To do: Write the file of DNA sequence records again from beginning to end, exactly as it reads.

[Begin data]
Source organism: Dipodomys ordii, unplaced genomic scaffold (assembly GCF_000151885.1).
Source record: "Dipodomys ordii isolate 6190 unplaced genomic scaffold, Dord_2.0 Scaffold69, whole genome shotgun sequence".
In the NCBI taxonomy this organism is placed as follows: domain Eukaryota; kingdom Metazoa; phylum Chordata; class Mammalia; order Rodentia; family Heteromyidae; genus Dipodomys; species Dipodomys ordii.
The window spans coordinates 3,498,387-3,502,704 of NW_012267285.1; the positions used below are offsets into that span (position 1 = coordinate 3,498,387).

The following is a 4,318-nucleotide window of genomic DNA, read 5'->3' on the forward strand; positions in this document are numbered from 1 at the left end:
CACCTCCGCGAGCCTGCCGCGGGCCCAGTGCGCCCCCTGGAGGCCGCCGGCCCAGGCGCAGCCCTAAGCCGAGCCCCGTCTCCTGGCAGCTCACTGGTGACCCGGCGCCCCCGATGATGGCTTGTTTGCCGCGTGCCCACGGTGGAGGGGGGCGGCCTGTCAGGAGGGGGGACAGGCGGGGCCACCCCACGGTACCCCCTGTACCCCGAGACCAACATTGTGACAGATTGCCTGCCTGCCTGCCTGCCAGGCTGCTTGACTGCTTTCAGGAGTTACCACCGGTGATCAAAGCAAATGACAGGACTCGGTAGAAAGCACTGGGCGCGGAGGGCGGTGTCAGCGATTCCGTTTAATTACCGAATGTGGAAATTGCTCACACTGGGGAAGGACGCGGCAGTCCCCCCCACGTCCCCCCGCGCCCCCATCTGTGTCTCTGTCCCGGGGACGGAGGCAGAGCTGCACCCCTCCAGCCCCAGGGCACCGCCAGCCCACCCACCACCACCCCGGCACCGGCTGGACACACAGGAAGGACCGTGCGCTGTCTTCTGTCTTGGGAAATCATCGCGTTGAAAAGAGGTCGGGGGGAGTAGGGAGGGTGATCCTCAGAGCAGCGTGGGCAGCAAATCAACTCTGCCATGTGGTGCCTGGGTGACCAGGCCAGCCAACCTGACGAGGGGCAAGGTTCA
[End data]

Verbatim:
Source organism: Dipodomys ordii, unplaced genomic scaffold (assembly GCF_000151885.1).
Source record: "Dipodomys ordii isolate 6190 unplaced genomic scaffold, Dord_2.0 Scaffold69, whole genome shotgun sequence".
In the NCBI taxonomy this organism is placed as follows: domain Eukaryota; kingdom Metazoa; phylum Chordata; class Mammalia; order Rodentia; family Heteromyidae; genus Dipodomys; species Dipodomys ordii.
The window spans coordinates 3,498,387-3,502,704 of NW_012267285.1; the positions used below are offsets into that span (position 1 = coordinate 3,498,387).

The following is a 4,318-nucleotide window of genomic DNA, read 5'->3' on the forward strand; positions in this document are numbered from 1 at the left end:
CACCTCCGCGAGCCTGCCGCGGGCCCAGTGCGCCCCCTGGAGGCCGCCGGCCCAGGCGCAGCCCTAAGCCGAGCCCCGTCTCCTGGCAGCTCACTGGTGACCCGGCGCCCCCGATGATGGCTTGTTTGCCGCGTGCCCACGGTGGAGGGGGGCGGCCTGTCAGGAGGGGGGACAGGCGGGGCCACCCCACGGTACCCCCTGTACCCCGAGACCAACATTGTGACAGATTGCCTGCCTGCCTGCCTGCCAGGCTGCTTGACTGCTTTCAGGAGTTACCACCGGTGATCAAAGCAAATGACAGGACTCGGTAGAAAGCACTGGGCGCGGAGGGCGGTGTCAGCGATTCCGTTTAATTACCGAATGTGGAAATTGCTCACACTGGGGAAGGACGCGGCAGTCCCCCCCACGTCCCCCCGCGCCCCCATCTGTGTCTCTGTCCCGGGGACGGAGGCAGAGCTGCACCCCTCCAGCCCCAGGGCACCGCCAGCCCACCCACCACCACCCCGGCACCGGCTGGACACACAGGAAGGACCGTGCGCTGTCTTCTGTCTTGGGAAATCATCGCGTTGAAAAGAGGTCGGGGGGAGTAGGGAGGGTGATCCTCAGAGCAGCGTGGGCAGCAAATCAACTCTGCCATGTGGTGCCTGGGTGACCAGGCCAGCCAACCTGACGAGGGGCAAGGTTCA